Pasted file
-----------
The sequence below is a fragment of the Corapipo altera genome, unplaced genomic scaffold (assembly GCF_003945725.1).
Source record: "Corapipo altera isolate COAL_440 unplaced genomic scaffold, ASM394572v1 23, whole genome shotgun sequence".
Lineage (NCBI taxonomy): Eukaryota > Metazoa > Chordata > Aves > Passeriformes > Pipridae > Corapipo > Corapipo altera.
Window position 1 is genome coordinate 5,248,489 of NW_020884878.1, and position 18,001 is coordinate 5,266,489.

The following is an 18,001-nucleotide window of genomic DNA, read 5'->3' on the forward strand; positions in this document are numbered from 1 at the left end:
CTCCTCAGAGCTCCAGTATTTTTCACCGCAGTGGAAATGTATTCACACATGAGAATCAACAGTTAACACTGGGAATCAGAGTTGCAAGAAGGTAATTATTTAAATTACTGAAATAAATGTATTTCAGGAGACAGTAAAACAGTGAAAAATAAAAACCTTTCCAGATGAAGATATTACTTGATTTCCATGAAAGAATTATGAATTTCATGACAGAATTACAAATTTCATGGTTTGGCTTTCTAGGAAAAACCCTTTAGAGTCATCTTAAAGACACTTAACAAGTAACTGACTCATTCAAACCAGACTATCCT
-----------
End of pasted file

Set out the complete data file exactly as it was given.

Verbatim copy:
The sequence below is a fragment of the Corapipo altera genome, unplaced genomic scaffold (assembly GCF_003945725.1).
Source record: "Corapipo altera isolate COAL_440 unplaced genomic scaffold, ASM394572v1 23, whole genome shotgun sequence".
Lineage (NCBI taxonomy): Eukaryota > Metazoa > Chordata > Aves > Passeriformes > Pipridae > Corapipo > Corapipo altera.
Window position 1 is genome coordinate 5,248,489 of NW_020884878.1, and position 18,001 is coordinate 5,266,489.

The following is an 18,001-nucleotide window of genomic DNA, read 5'->3' on the forward strand; positions in this document are numbered from 1 at the left end:
CTCCTCAGAGCTCCAGTATTTTTCACCGCAGTGGAAATGTATTCACACATGAGAATCAACAGTTAACACTGGGAATCAGAGTTGCAAGAAGGTAATTATTTAAATTACTGAAATAAATGTATTTCAGGAGACAGTAAAACAGTGAAAAATAAAAACCTTTCCAGATGAAGATATTACTTGATTTCCATGAAAGAATTATGAATTTCATGACAGAATTACAAATTTCATGGTTTGGCTTTCTAGGAAAAACCCTTTAGAGTCATCTTAAAGACACTTAACAAGTAACTGACTCATTCAAACCAGACTATCCT